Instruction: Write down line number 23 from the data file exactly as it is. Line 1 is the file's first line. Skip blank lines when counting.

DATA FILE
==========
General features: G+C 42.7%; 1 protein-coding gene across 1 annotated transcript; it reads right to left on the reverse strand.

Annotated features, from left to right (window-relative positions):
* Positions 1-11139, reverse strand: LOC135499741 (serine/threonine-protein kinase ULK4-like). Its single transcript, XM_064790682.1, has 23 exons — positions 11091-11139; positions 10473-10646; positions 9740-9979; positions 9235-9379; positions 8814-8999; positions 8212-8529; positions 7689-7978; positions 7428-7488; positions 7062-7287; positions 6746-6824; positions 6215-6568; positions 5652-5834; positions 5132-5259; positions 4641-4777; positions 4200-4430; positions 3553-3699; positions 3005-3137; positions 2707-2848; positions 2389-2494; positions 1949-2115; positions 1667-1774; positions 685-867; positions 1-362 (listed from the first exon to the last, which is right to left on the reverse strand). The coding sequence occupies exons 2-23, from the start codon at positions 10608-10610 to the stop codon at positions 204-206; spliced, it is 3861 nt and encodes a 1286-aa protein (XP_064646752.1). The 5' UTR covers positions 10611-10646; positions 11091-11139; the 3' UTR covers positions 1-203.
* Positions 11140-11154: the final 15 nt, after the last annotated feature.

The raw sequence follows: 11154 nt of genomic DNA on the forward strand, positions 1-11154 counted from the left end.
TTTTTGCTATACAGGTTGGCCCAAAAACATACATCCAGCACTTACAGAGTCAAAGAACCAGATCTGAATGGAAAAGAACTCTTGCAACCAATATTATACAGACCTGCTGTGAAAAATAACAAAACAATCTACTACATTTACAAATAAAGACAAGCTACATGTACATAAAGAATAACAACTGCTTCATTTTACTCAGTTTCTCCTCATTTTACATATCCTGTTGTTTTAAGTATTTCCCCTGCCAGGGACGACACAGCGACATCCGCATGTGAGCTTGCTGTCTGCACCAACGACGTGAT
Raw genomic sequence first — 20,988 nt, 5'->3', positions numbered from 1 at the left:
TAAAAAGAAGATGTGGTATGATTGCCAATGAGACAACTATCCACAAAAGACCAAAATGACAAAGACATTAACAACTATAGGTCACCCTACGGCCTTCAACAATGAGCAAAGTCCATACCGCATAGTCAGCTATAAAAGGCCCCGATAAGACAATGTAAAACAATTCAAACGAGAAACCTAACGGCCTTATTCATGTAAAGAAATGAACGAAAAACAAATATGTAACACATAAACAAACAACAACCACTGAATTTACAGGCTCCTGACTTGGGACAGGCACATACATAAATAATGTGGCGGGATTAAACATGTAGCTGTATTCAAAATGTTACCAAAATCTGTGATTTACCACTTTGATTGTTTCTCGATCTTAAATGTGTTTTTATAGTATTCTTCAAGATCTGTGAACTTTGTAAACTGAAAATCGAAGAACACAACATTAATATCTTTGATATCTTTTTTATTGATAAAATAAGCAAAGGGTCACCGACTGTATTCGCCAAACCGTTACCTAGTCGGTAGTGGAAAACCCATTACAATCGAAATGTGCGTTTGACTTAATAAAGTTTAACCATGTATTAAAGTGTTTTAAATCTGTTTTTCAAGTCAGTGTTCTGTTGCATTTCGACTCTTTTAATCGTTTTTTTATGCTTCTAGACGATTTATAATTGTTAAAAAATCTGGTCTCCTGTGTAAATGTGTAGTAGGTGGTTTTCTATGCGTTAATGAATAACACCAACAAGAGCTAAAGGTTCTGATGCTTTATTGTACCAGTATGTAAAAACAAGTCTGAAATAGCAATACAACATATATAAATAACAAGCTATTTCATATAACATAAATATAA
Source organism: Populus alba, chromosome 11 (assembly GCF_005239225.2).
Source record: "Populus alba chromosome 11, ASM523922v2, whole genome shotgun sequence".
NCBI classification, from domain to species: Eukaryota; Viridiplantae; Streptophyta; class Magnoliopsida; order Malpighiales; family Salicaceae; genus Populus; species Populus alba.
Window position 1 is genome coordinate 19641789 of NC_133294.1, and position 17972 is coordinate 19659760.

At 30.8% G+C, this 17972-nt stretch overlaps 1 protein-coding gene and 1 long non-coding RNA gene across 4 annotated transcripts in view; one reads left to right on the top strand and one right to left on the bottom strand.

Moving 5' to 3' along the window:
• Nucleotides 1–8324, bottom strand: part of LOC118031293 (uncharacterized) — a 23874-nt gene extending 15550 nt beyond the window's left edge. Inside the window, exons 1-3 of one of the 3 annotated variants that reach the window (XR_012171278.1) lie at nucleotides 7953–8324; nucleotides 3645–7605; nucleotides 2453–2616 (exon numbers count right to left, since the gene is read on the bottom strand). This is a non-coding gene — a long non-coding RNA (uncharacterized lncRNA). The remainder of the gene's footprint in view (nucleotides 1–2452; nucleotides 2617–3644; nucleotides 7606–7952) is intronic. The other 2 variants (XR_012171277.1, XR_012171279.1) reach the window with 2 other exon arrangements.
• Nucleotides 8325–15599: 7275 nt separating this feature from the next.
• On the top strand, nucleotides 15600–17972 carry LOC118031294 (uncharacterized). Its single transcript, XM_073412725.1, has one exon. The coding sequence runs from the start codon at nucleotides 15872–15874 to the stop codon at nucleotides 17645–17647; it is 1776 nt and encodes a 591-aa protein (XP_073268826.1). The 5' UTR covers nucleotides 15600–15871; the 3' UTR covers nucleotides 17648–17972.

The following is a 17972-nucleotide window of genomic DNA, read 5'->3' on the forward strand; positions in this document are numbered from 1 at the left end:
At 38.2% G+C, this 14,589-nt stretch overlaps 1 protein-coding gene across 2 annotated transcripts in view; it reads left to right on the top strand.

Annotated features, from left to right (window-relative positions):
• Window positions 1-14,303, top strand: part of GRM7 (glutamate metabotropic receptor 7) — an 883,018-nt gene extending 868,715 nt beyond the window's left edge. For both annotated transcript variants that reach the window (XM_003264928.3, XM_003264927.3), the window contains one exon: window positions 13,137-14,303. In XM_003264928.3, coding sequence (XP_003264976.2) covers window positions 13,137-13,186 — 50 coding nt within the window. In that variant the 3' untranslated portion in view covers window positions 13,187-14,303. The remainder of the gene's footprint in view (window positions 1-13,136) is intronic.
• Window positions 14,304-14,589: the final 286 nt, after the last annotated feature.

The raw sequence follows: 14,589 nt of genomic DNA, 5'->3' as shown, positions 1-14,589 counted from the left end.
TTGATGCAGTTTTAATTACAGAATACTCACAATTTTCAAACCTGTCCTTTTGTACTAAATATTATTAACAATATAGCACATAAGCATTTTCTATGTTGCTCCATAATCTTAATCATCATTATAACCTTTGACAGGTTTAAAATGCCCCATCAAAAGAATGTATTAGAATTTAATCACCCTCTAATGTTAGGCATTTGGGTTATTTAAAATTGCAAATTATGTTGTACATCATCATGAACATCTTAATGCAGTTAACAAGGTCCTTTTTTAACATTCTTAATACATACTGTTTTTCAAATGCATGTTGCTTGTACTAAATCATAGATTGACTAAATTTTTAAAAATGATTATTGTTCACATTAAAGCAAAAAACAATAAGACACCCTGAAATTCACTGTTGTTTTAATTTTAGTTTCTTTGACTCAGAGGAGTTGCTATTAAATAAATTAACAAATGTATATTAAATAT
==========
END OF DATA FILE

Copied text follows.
The raw sequence follows: 14,589 nt of genomic DNA, 5'->3' as shown, positions 1-14,589 counted from the left end.